knowing full well that his words were mistranslated. They cannot
      debate the issue because it defies logic.

      When it comes to demonising Iran, the US, Israel and Britain have a
      unified message and a compliant media, which has learned nothing
      from its mistakes during the run-up to the invasion of Iraq, and
      seems happy to continue to act as a government propaganda arm in
      some cases.

      Thanks to the dutiful corporate mouthpieces, most Americans and
      Britons have no idea that Tehran is acting within its rights under
      the NPT.

      They don't know that in December, a US intelligence estimate stated
      categorically that Iran is not currently developing nukes or that
      the nuclear watchdog, the International Atomic Energy Agency (IAEA),
      which monitors Iranian facilities, has no proof it seeks to do so.

      The West's propaganda campaign is so effective that the majority of
      Westerners believe that Iran is the belligerent even though the
      facts support the contrary argument.

      For instance, the US President George W. Bush has rarely missed an
      opportunity to insult, condemn and threaten Iran throughout his two
      terms in office beginning with his puerile "Axis of Evil".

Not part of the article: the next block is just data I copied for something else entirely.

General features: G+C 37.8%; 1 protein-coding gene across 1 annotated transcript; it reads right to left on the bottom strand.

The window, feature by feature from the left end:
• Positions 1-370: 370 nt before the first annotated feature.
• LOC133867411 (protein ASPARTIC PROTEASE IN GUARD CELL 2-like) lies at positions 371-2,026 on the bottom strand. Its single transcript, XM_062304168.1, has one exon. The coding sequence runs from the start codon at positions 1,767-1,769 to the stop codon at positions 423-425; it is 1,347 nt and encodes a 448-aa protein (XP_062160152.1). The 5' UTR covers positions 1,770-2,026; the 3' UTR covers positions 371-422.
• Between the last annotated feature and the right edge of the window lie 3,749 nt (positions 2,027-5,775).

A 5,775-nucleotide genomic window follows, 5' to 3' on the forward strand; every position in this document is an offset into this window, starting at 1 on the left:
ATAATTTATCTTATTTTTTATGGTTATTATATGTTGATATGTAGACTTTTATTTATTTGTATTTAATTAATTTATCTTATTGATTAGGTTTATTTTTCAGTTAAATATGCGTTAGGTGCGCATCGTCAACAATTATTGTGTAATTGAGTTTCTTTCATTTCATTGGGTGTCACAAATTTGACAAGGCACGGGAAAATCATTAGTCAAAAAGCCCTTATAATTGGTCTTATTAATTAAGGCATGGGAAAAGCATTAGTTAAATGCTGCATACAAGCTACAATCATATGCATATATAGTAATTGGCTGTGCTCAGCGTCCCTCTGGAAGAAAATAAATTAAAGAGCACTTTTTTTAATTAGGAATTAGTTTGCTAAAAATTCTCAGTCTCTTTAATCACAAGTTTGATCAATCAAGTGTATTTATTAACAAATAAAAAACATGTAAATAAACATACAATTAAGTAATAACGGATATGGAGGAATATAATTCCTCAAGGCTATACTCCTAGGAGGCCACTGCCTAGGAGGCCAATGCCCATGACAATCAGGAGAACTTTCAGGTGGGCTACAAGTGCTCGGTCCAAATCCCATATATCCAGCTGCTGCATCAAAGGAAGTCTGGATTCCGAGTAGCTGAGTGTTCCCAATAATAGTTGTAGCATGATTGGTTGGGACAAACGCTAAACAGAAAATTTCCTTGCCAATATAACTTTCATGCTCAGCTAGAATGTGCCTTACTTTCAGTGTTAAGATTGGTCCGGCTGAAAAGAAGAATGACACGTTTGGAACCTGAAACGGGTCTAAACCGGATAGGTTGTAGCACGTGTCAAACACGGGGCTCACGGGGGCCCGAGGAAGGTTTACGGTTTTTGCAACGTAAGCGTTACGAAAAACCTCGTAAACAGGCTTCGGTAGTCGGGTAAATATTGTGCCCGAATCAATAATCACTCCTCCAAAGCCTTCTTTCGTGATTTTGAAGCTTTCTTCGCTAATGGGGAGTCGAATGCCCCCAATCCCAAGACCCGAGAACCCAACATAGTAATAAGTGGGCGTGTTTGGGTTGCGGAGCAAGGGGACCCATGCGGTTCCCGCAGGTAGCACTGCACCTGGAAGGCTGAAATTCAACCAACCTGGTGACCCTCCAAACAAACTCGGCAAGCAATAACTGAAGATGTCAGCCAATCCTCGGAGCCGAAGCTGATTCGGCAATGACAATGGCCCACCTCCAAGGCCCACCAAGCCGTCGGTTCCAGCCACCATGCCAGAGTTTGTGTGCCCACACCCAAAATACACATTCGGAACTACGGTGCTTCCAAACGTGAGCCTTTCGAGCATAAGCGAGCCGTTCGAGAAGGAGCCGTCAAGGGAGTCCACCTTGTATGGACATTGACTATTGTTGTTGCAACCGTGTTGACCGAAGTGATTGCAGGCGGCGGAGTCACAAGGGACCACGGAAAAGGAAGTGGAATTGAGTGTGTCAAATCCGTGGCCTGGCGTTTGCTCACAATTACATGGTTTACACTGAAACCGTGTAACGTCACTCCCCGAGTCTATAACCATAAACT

The Republican presidential candidate, Senator John McCain, made his
      feelings known in his "bomb, bomb Iran" ditty. And even his
      Democratic opponent, Barack Obama, has vowed to eliminate the threat
      posed by Iran whatever it takes.

      Israeli leaders have gone a step further. Earlier this month,
      Israel's Deputy Prime Minister Shaul Mofaz said an attack on Iran
      appeared "unavoidable". Interestingly, every time the rhetoric is
      ratcheted up so is the price of oil, which is good news for Tehran's

      Worse, Israel recently launched a military air exercise over the
      eastern Mediterranean involving over 100 fighter jets and
      helicopters, which, according to US officials was a prelude to a
      possible strike on Iran's enrichment plant at Natanz.